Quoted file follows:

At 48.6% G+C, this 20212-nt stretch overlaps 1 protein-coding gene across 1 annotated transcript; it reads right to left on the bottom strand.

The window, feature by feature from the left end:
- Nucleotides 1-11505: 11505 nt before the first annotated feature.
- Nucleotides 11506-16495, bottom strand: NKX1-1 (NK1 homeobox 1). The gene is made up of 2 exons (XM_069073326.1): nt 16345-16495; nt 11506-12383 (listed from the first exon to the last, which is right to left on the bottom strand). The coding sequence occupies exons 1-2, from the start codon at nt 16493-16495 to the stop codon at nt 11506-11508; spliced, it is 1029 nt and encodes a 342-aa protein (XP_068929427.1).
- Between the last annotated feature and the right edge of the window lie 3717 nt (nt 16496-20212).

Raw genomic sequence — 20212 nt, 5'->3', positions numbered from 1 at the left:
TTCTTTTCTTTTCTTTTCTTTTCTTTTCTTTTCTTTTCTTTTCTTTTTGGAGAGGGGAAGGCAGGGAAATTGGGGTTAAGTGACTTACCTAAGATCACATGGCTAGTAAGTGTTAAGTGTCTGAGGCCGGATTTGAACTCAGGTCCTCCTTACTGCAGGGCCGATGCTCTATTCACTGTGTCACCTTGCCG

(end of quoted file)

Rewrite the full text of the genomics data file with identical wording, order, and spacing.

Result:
At 48.6% G+C, this 20212-nt stretch overlaps 1 protein-coding gene across 1 annotated transcript; it reads right to left on the bottom strand.

The window, feature by feature from the left end:
- Nucleotides 1-11505: 11505 nt before the first annotated feature.
- Nucleotides 11506-16495, bottom strand: NKX1-1 (NK1 homeobox 1). The gene is made up of 2 exons (XM_069073326.1): nt 16345-16495; nt 11506-12383 (listed from the first exon to the last, which is right to left on the bottom strand). The coding sequence occupies exons 1-2, from the start codon at nt 16493-16495 to the stop codon at nt 11506-11508; spliced, it is 1029 nt and encodes a 342-aa protein (XP_068929427.1).
- Between the last annotated feature and the right edge of the window lie 3717 nt (nt 16496-20212).

Raw genomic sequence — 20212 nt, 5'->3', positions numbered from 1 at the left:
TTCTTTTCTTTTCTTTTCTTTTCTTTTCTTTTCTTTTCTTTTCTTTTTGGAGAGGGGAAGGCAGGGAAATTGGGGTTAAGTGACTTACCTAAGATCACATGGCTAGTAAGTGTTAAGTGTCTGAGGCCGGATTTGAACTCAGGTCCTCCTTACTGCAGGGCCGATGCTCTATTCACTGTGTCACCTTGCCG